What Happens When Home Sellers Fail to Disclose Defects in Maryland?
When you sell a real estate property in Maryland, you are required by law to make certain disclosures about its physical condition to the buyer. There are statutes in place which require you to disclose what are called ‘latent defects’ to the buyer. Failing to do so can open you up to lawsuits from the buyer later on.
Real Estate Disclosure Laws in Maryland
When it comes to selling a real estate property in Maryland, you generally have two choices:
- You can choose to sell your property on an ‘as-is’ basis and file a disclaimer stating that you do not make any representations or warranties with respect to its condition.
- You can choose to disclose the defects in your property to the buyer by filling out a questionnaire.
Choosing the Disclaimer Option
The most important thing you need to know about the disclaimer option is that it does not allow you to sell a home without disclosing any details to the buyer. Section 10-702 of Maryland’s Real Property Article states that a seller must disclose the latent defects in their property to the buyer.
Latent defects, in this context, refer to the kind of defects that the buyer might not be able to spot during an inspection. For example, if there is a problem with your roof and if the contractor tells you that it needs extensive repairs or if it needs to be replaced altogether, you are required to disclose it to the buyer, even if you file a disclaimer. Failing to do so is not only a breach of your duty as the seller, it is also against the law.
Choosing the Disclosure Option
If you choose the disclosure option, you need to fill out a form which contains a variety of different questions about your property – structural defects, repairs done in the past, presence of hazardous materials, presence of pest infestations, zoning and building code violations, and many more. All you need to do is answer ‘yes’ or ‘no’.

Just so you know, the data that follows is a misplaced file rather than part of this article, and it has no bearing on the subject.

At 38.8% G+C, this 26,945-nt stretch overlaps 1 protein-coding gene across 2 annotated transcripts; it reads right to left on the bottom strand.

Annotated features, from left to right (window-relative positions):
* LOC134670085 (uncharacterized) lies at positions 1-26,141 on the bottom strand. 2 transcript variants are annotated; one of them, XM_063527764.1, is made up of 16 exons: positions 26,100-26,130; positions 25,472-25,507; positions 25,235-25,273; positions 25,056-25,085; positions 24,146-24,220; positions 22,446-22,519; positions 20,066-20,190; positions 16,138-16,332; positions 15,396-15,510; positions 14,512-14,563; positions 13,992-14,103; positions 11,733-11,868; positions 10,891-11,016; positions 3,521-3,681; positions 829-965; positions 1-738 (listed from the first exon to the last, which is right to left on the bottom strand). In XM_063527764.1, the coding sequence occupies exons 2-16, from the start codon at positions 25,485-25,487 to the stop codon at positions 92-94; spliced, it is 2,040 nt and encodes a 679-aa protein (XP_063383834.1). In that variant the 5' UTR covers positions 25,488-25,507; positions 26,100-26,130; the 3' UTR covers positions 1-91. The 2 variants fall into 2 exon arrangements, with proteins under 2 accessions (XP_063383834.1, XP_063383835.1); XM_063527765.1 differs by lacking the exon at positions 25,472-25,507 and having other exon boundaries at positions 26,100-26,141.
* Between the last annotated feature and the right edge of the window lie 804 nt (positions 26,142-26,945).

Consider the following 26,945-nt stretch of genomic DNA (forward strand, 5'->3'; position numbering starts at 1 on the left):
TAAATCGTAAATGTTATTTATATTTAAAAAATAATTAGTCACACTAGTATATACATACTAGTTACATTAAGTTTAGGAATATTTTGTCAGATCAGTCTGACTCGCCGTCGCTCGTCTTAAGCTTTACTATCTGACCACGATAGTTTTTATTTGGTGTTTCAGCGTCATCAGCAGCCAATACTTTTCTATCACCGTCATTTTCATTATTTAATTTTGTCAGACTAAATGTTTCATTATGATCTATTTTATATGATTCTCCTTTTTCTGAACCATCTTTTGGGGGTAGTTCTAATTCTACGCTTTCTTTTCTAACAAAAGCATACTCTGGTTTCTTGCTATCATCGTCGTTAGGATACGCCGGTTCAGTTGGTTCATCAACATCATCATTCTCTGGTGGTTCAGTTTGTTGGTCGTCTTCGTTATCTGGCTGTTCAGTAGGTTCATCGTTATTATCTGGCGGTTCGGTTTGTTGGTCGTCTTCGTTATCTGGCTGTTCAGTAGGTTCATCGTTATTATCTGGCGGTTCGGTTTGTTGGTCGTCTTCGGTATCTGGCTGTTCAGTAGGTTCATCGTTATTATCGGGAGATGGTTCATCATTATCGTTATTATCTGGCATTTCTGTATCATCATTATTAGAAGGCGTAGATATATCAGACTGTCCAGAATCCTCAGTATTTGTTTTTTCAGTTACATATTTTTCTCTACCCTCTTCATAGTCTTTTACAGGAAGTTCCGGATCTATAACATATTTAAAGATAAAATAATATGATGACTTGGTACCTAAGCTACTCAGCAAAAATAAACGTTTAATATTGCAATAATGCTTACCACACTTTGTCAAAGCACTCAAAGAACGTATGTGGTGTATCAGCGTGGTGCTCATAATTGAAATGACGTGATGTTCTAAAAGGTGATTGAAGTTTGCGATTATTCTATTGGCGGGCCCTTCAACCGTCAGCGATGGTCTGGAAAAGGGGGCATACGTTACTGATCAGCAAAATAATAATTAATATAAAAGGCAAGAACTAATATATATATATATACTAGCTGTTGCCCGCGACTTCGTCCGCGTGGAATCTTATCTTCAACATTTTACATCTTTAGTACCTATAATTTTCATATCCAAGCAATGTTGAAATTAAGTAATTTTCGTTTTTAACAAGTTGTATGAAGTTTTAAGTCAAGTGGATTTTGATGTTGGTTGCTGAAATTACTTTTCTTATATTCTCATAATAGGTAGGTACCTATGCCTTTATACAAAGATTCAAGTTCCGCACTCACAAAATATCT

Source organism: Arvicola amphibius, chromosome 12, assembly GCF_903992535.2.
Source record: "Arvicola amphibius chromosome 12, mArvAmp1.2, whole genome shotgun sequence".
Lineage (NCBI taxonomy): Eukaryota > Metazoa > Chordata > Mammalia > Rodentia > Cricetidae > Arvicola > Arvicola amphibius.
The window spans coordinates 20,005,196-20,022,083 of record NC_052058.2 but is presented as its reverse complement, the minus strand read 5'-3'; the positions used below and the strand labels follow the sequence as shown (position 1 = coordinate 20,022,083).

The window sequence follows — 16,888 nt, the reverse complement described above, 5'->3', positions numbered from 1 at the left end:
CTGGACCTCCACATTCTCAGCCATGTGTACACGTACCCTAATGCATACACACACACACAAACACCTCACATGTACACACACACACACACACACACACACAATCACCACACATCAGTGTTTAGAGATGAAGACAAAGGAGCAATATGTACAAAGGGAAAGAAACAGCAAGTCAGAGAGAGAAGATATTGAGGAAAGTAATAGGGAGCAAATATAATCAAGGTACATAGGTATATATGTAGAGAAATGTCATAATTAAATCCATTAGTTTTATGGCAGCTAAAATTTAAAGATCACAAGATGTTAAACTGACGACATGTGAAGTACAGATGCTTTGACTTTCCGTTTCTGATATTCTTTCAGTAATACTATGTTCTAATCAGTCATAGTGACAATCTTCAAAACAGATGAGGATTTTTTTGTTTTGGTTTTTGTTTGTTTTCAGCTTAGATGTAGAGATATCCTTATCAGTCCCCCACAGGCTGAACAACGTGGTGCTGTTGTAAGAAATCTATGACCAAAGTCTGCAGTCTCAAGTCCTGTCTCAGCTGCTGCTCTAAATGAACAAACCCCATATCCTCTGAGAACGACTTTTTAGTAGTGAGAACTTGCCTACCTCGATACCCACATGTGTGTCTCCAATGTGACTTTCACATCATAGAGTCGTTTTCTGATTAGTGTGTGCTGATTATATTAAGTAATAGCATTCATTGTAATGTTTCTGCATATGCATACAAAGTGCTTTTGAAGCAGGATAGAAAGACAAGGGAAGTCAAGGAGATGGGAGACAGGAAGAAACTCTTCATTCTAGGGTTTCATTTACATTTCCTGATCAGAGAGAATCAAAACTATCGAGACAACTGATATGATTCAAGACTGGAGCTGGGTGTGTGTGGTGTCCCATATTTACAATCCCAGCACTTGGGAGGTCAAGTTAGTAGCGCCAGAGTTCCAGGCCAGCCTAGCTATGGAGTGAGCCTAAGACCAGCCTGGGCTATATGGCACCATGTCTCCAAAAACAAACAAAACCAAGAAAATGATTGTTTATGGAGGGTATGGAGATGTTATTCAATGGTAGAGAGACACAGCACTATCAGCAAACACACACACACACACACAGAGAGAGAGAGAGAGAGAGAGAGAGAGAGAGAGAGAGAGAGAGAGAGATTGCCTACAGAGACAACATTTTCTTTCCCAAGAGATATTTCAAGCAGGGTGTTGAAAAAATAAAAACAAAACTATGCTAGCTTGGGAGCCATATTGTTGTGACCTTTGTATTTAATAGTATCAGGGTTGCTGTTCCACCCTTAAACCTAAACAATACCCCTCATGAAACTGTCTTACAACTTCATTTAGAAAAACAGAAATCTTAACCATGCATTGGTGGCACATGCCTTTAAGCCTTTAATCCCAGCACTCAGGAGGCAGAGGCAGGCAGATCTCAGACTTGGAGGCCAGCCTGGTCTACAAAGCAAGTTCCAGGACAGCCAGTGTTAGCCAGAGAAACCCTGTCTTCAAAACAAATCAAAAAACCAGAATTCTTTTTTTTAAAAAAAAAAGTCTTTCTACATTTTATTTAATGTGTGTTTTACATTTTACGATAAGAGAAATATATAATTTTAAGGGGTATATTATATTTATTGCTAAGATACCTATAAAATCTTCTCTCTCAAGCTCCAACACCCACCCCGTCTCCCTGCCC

The form has a pretty extensive list of questions, which is likely to cover all the possible defects in your property. If there are any defects in your property that are not covered under the questions, you can add your own comments as well.
Under What Circumstances Can the Buyer Sue You?
The buyer might be able to hold you liable for the defects in the property under the following circumstances:
- If you rate a particular feature in your property as being in a much better condition than it actually is, and if it breaks down soon after the buyer moves in
- If you fail to mention a latent defect, despite being aware of it
- If you deliberately misrepresent, withhold information, or outright lie about a material defect in your property
In the aforementioned scenarios, the buyer can accuse you of not disclosing the defects in your property, file a lawsuit against you, and seek damages to cover the cost of repairs and replacements.
It should be noted that you can be held liable only for defects that you knew of or should have known about at the time of selling the property. You are not expected to be aware of and disclose every minor or unknown defect in your property.
The buyer might be able to recover damages from you only if the defects you failed to disclose are serious and/or pose a threat to the health and wellbeing to the buyer and their family.
For example, if there is a major problem with your HVAC system and if it needs to be replaced entirely, you should definitely inform the buyer of the same – even if you file a disclaimer – since it is the kind of defect that can influence the buyer’s decision.
Upon being told about the defect, the buyer might ask you to fix it as part of the contingencies that need to be fulfilled before the closing or ask you to lower the price. So, failing to disclose such a defect might result in financial losses to the buyer, in which case they might be able to take legal action against you and seek damages.
Real Estate Lawyers in Maryland
The real estate attorneys at the Law Offices of Matthew S. Evans III LLC are well versed with the federal, state, and local regulations regarding real estate transactions.
If you are planning to sell a property, we can tell you what you need to and need not disclose to the buyer, review all the documents related to the transaction, and oversee the whole process to make sure that your rights and interests as a seller are protected.
You can contact our real estate attorneys at (410) 626-6009 for a free consultation.